Black Country, New Road’s much-anticipated debut album For the first time has just landed here…
Black Country, New Road are a very very now band, but not in that too now for their own good kind of way of so many “now” bands. At times Black Country, New Road are a beautifully shot six part Swedish crime drama, that touch of noir, that spoken word, that Eugene Robinson Oxbow approach to narration, that slightly awkward (but never ever too awkward) palette and watching those kids all dressed up like Richard Hell – a surprisingly sweet talker, invisible in these sunglasses. I’m so hip and now, who’s so here and now? Leave who out of it? Burn what’s left of what? The film of that beautifully shot six part Swedish crime drama just got burn in the projector, that and the chemtrails and the points and the pokes and the jabs and the sense of pace that does get a little claustrophobic (in a good way) now and again.
We were waiting for this one, they haven’t let us down, Track X comes with peels of beauty, Track X rings out with warmth, each one of these tracks feels like a piece of art. For The First Time is very very much an album, a body of work, pictures at an exhibition. Opus almost gallops, or maybe more of a can can? Opus leads you high-kicking into more of something, leads the listener somewhere, it sounds like familiar ground but then again it doesn’t. Six tracks in, Opus dances, it sounds almost Eastern European, it sounds like something happening over there in the semi dark over on the hill, Opus does indeed sound epic, it takes you up, everyone is coming up, Opus takes you back into the dark and then out again is some massive way, they do sound massive here, falling to the rising flame? Opus closes the album, it knits the whole thing together in a rather forthright way.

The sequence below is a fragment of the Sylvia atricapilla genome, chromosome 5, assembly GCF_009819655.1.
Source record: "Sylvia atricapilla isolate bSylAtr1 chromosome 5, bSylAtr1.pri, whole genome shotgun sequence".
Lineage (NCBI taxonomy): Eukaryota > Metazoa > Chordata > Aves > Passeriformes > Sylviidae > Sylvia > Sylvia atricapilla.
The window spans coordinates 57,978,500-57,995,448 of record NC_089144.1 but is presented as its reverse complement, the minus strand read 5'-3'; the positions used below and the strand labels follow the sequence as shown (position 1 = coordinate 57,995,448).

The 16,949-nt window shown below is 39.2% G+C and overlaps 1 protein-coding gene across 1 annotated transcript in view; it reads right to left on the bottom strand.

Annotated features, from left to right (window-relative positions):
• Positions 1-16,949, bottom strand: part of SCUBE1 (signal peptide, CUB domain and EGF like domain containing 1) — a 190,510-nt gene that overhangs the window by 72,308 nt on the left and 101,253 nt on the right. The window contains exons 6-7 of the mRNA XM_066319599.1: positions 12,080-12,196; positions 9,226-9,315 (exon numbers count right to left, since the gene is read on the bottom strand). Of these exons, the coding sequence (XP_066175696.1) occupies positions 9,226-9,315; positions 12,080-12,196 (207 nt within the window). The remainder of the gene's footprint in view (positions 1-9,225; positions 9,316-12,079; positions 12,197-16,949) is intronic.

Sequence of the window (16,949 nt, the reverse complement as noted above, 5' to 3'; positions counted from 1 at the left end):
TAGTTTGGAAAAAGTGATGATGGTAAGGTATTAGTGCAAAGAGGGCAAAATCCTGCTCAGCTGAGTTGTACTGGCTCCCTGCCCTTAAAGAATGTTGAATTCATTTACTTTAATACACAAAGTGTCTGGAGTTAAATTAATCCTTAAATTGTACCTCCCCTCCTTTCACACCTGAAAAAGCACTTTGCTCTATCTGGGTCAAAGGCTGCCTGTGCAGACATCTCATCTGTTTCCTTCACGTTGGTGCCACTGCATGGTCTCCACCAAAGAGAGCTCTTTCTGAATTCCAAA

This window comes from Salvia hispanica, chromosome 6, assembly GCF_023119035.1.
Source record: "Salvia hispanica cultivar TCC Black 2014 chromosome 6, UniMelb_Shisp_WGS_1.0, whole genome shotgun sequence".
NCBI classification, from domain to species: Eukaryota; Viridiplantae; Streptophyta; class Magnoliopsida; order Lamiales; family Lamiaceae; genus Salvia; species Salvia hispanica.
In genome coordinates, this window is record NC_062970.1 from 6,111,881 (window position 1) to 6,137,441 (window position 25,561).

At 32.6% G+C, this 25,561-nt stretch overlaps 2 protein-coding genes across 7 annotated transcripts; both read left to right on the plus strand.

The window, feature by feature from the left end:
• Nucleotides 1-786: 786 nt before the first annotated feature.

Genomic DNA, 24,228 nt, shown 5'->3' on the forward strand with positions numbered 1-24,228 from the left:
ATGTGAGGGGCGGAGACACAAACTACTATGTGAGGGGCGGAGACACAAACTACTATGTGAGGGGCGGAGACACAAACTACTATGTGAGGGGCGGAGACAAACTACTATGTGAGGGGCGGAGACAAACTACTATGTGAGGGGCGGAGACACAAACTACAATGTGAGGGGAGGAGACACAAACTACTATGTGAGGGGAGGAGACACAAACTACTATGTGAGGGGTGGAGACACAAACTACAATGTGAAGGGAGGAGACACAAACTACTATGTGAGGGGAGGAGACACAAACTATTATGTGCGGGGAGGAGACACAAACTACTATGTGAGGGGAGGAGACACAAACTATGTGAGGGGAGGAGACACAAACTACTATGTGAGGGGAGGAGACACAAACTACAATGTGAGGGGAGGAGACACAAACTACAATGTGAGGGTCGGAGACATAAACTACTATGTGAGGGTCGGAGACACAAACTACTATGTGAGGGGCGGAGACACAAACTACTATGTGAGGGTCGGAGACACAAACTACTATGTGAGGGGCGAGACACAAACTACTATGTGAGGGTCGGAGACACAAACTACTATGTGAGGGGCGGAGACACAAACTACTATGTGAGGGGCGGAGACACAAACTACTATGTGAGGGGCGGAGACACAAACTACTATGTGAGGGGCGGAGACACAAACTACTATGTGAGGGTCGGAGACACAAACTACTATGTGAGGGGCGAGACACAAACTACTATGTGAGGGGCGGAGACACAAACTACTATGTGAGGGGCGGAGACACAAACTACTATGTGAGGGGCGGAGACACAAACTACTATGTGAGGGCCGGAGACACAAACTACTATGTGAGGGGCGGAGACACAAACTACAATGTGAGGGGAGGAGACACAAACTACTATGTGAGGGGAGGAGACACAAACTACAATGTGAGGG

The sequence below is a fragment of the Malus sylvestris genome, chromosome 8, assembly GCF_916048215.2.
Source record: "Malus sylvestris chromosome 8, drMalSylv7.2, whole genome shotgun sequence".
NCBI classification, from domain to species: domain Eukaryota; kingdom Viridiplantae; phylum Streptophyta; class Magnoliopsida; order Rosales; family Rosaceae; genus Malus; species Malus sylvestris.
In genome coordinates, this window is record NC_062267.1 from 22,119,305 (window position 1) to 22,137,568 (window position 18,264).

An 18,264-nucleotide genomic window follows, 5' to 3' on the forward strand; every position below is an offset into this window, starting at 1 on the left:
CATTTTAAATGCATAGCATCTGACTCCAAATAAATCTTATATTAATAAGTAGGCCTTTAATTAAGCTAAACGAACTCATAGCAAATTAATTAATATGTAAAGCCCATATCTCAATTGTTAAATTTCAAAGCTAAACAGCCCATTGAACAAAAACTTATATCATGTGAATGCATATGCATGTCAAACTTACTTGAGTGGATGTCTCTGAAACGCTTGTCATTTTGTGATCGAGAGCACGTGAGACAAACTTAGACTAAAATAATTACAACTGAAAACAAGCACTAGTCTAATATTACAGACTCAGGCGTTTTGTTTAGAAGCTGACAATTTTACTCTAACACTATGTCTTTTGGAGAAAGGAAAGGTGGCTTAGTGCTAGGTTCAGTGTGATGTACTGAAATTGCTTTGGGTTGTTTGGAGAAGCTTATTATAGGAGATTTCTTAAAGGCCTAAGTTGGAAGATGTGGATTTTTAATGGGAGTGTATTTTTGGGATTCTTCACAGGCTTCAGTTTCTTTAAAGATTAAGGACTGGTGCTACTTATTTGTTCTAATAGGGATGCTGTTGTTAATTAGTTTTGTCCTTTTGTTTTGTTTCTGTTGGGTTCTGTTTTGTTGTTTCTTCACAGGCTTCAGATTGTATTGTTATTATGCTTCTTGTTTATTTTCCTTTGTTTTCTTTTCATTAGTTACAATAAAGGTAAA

And you go straight back in with more of an idea of what’s happening. Second time around and Science Fair really really does grab hold of things and just when it feels like everything is going to take off instead they choose to pull it in and tease us as they undress it all – they make so many things, covered in what? Always been a who? Dignity intact? Takes of things that are clearly going to reveal themselves the more we dig in – tomorrow they take the reigns, they know where we’re going, we don’t quite, not yet. And there goes the silk red ribbon, and vaulting through the gallery, whooo, this is good.